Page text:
By John Thomason
By Benjy Caplan
By Artburst Miami
By Carlos Suarez De Jesus
By Daniel Reskin
Amilcar Packer sits naked on a wooden chair in a dimly lit space. At first glance, it appears the artist is waiting to be interrogated by someone off-screen. Video #15 features two simultaneous, symmetrically opposed video recordings that collar viewers from both ends of the room. A rumbling begins, and the nude Brazilian artist vibrates violently in his seat. The chair creaks toward viewers on one screen and away on the other, forcing spectators to crane their necks as if watching a tennis match. As the space in which Packer is trapped quakes, he is hurtled against the walls like a runaway bumper car. Invariably he collects himself and sits back on the chair for more of the same. The dizzy imagery is part of CiFo's 2008 Grants and Commissions Exhibition, featuring 10 emerging and two midcareer artists from Latin America. Artists represent Mexico, Colombia, Ecuador, Panama, Venezuela, Chile, Costa Rica, and Brazil. Works on display include videos, installations, paintings, and experimental takes on drawing. Carlos Suarez De Jesus Through June 22. CiFo Art Space, 1018 N. Miami Ave., Miami; 305-544-3380, www.cifo.org.
Quisqueya Henríquez: The World Outside
From the Bronx Museum comes the widely acclaimed survey of 17 years of work by Cuban-Dominican artist Quisqueya Henríquez. The exhibition showcases the artist's proclivity for self-determination and versatility through photography, sculpture, drawing, sound, video, and installation. From her early photographic documentation of seaweed arranged in honeycomb sculptures to found sounds from the streets of Santo Domingo installed in a sofa, her works engage the viewer in a fresh multisensory experience. Steph Hurst Through July 20. Miami Art Museum, 101 W. Flagler St., Miami; 305-375-3000, www.miamiartmuseum.org.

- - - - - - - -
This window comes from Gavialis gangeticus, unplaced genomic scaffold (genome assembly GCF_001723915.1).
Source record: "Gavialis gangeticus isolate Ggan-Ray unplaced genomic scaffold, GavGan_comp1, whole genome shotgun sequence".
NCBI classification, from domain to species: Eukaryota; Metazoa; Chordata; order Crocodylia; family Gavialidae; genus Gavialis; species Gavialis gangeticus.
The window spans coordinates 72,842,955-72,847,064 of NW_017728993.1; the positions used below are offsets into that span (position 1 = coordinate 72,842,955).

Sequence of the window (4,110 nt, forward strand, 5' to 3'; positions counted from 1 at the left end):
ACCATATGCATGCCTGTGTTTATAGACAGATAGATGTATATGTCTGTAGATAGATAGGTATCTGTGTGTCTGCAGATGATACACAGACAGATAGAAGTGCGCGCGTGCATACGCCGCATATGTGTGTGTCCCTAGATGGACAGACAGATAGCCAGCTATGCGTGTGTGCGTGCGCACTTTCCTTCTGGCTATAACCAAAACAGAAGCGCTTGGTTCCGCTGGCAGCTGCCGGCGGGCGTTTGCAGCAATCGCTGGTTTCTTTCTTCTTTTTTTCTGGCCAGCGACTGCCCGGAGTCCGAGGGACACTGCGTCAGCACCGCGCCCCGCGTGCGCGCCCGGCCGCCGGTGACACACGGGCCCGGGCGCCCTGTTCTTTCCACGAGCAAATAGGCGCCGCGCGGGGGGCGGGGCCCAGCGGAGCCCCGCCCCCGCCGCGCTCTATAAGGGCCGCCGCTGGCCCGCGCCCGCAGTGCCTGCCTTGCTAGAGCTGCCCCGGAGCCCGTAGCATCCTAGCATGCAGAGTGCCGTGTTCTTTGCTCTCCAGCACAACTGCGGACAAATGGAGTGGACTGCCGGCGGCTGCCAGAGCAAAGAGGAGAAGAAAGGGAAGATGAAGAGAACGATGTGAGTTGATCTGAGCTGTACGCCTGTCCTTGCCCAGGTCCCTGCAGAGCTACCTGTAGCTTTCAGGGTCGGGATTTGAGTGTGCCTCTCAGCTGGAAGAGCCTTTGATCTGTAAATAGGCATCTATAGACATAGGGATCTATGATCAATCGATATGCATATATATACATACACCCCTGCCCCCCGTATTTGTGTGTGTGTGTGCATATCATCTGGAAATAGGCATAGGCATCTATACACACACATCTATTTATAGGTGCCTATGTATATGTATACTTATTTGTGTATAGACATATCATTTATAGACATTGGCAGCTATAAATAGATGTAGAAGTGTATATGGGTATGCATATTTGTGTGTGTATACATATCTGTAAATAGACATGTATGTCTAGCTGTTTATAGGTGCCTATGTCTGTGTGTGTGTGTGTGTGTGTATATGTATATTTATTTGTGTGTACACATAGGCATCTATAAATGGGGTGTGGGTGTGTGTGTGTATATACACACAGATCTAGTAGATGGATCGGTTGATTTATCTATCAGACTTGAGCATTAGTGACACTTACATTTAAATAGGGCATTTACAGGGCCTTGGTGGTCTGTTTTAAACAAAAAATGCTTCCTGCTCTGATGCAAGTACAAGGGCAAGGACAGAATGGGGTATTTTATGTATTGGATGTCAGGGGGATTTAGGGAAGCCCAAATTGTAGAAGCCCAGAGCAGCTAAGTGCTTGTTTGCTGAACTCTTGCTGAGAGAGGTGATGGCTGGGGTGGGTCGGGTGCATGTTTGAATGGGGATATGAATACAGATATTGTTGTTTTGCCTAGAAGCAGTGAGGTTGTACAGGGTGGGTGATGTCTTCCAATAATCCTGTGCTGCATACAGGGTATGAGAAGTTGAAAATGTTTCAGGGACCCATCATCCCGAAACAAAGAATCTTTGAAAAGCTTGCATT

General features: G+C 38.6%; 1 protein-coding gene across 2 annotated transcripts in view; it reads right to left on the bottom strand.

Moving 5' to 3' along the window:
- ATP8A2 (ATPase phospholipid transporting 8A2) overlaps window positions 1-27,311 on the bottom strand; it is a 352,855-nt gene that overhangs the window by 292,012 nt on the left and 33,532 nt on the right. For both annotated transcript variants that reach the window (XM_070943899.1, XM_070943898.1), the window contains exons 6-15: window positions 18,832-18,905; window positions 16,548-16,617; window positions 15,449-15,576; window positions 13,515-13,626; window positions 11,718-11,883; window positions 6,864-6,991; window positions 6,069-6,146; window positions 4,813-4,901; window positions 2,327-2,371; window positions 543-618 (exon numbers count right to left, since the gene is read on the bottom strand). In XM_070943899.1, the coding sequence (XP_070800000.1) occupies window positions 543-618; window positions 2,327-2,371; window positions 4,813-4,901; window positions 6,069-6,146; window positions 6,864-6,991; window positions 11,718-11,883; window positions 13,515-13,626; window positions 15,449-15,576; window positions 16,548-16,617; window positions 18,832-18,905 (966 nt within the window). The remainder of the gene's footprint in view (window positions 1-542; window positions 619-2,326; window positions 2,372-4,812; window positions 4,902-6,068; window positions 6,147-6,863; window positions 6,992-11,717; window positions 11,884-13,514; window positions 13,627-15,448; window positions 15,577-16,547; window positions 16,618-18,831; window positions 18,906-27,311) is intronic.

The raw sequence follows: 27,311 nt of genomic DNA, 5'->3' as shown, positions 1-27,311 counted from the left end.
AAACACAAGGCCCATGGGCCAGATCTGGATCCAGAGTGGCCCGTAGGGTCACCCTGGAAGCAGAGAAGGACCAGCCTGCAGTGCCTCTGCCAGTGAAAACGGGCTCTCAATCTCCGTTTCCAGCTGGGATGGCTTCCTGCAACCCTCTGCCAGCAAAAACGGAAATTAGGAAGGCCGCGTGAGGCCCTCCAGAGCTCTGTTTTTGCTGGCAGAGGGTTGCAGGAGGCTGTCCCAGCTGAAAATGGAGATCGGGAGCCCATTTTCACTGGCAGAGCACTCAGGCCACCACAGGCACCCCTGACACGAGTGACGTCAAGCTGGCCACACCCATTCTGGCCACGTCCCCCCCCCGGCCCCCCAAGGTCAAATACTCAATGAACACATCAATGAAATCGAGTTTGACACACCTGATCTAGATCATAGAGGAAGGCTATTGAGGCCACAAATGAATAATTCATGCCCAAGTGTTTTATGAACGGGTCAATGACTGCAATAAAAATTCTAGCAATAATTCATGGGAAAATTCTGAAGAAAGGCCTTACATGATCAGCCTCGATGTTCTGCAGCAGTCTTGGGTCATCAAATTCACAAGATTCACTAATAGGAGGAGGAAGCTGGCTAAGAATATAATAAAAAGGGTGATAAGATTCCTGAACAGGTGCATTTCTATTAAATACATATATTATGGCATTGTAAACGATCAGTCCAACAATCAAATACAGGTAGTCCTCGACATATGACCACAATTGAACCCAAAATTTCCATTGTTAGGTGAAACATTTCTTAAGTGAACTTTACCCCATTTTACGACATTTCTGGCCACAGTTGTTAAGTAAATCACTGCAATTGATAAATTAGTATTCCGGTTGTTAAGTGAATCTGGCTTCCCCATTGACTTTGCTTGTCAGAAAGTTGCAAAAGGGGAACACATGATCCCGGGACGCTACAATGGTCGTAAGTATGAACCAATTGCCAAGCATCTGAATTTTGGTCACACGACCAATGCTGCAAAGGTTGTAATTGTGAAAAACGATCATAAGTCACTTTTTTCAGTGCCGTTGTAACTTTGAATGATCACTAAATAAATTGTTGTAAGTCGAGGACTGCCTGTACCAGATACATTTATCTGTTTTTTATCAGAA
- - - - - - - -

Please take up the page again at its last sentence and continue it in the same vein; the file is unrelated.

VOOM PORTRAITS Robert Wilson
This sensational exhibition features 26 moving images on large-scale HD plasma flat-screens, including celebs such as Isabella Rossellini, Johnny Depp, and Brad Pitt. They also show images of a frog, a panther, a sheep dog, and an auto mechanic. Better known for iconic theater productions such as Einstein on the Beach, with Philip Glass, and The Black Rider, with William S. Burroughs and Tom Waits, Wilson literally rewrites the book on portraiture, using HD technology with theatrical razzmatazz. In 2004, he began working as an artist-in-residence for VOOM HD Networks, a U.S.-based television provider devoted to high-def TV. The resulting portraits, notable for their tantalizing clarity, induce whiplash. He has created dramatic works that blur the lines between photography, literature, film, and sound — with poetic effect. Carlos Suarez De Jesus Through August 3. Bass Museum of Art, 2121 Park Ave., Miami Beach; 305-673-7062, www.bassmuseum.org.
Nathan Sawaya: The Art of the Brick
These two roughly concurrent shows are a reminder that a municipal arts institution need not play it safe. Lawyer-turned-artist Sawaya transcends gimmicky via works created entirely with Lego bricks, using nearly a million of them in two dozen or so sculptures, ranging from candy-colored whimsy (Skulls) to ambitious humanoids (Grasp, Mask, and Hands). Sawaya's ingenuity is complemented by "Child's Play," a show featuring about a dozen playful works by six artists. A standout is the mischievously witty Time Out, in which Miami-based Cubans Alain Guerra and Neraldo de la Paz use a child disguised as a teddy bear and a pile of plastic poop for a surprisingly layered joke. Michael Mills Through August 10. Art and Culture Center of Hollywood, 1650 Harrison St., Hollywood; 954-921-3274, www.artandculturecenter.org.
Sympathy for the Devil: Art and Rock and Roll Since 1967
A nearly pitch-perfect twanging of complementary chords, this exhibition explores the deep-rooted and primal alliances between rebellious spirits haunting both the sonic and visual realms. It features more than 100 paintings, drawings, installations, and videos by 56 artists and artist collectives. The show was organized by the Museum of Contemporary Art in Chicago, where it drew stadium-size crowds, and judging by the throngs attending opening night, MoCA's turnstile numbers will skyrocket as well. Although some knuckleheads will bitch about holes in the exhibition's version of rock history, you can't leave without thinking you have to give this devil his due. Carlos Suarez De Jesus Through September 7. Museum of Contemporary Art, 770 NE 125th St., North Miami; 305-893-6211, www.mocanomi.org.